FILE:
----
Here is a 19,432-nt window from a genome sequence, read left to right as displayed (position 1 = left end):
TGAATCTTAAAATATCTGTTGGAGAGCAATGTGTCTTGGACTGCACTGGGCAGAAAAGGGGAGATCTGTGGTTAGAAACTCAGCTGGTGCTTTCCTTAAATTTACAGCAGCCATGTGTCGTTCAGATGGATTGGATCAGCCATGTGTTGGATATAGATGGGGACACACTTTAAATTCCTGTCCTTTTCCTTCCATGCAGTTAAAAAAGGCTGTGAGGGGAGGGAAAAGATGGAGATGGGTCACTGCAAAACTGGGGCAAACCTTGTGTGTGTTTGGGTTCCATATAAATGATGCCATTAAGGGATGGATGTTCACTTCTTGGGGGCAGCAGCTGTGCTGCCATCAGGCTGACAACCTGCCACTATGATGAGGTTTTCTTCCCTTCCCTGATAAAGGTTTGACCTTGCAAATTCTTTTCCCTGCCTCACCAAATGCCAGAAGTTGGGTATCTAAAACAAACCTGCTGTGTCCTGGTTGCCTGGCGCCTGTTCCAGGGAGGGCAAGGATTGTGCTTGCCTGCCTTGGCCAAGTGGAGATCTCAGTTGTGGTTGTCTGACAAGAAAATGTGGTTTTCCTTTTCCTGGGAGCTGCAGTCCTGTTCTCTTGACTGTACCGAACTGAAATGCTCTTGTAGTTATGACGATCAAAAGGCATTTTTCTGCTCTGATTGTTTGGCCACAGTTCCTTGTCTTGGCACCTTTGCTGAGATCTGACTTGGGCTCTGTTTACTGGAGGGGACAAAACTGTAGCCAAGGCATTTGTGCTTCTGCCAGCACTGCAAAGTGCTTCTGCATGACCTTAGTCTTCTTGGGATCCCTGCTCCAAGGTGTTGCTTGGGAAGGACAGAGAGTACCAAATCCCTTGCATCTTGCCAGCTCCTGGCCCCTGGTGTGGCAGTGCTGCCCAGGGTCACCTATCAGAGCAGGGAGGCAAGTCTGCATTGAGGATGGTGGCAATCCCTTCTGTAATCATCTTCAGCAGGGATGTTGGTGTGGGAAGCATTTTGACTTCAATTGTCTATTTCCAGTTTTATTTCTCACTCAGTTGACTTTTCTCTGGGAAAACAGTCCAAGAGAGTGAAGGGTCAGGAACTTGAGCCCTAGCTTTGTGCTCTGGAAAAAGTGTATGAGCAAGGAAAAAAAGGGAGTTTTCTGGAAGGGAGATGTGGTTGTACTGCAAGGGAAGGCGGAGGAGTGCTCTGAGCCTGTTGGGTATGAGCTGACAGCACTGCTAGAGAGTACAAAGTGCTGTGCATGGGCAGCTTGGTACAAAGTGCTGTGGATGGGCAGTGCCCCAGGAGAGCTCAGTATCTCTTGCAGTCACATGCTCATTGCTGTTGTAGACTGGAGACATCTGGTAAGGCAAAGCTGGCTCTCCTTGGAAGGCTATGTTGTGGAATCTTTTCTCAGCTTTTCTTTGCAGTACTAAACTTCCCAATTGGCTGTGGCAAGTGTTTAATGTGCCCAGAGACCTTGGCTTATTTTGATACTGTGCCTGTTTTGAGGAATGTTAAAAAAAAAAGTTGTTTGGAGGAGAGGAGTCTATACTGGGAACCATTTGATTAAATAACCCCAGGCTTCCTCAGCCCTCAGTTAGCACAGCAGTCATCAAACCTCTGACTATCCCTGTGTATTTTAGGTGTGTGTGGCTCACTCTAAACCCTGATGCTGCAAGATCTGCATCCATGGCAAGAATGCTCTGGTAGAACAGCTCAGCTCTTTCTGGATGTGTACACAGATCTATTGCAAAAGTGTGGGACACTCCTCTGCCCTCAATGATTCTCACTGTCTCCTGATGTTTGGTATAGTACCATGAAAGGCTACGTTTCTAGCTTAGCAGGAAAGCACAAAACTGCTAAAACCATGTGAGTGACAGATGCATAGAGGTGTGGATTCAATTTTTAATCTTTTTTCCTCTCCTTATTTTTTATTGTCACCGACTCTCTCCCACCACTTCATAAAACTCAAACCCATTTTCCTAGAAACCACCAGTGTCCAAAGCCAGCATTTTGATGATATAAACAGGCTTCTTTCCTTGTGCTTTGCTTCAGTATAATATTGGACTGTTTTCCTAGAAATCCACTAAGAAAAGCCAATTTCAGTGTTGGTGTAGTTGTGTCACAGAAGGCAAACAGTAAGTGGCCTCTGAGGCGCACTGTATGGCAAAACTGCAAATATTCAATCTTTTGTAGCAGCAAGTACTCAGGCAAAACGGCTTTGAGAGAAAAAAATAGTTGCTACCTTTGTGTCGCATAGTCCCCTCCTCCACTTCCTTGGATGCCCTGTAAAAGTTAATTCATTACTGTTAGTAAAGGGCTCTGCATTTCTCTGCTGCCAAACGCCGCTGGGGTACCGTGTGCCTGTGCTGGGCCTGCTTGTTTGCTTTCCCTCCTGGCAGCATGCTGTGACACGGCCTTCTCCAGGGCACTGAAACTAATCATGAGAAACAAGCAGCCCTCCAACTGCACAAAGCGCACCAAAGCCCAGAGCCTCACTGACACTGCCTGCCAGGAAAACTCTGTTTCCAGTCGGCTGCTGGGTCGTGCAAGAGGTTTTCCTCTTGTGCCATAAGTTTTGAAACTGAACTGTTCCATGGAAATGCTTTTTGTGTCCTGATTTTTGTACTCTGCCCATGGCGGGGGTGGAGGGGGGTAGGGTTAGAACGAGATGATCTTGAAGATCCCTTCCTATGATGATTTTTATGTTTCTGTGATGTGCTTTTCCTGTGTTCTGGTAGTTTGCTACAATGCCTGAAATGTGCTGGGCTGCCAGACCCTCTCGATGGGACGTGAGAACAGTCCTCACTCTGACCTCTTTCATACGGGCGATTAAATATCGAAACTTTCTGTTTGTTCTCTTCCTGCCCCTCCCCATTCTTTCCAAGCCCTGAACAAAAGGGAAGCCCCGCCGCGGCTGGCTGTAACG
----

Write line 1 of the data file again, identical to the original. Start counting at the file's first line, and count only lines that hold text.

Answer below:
Here is a 19,432-nt window from a genome sequence, read left to right as displayed (position 1 = left end):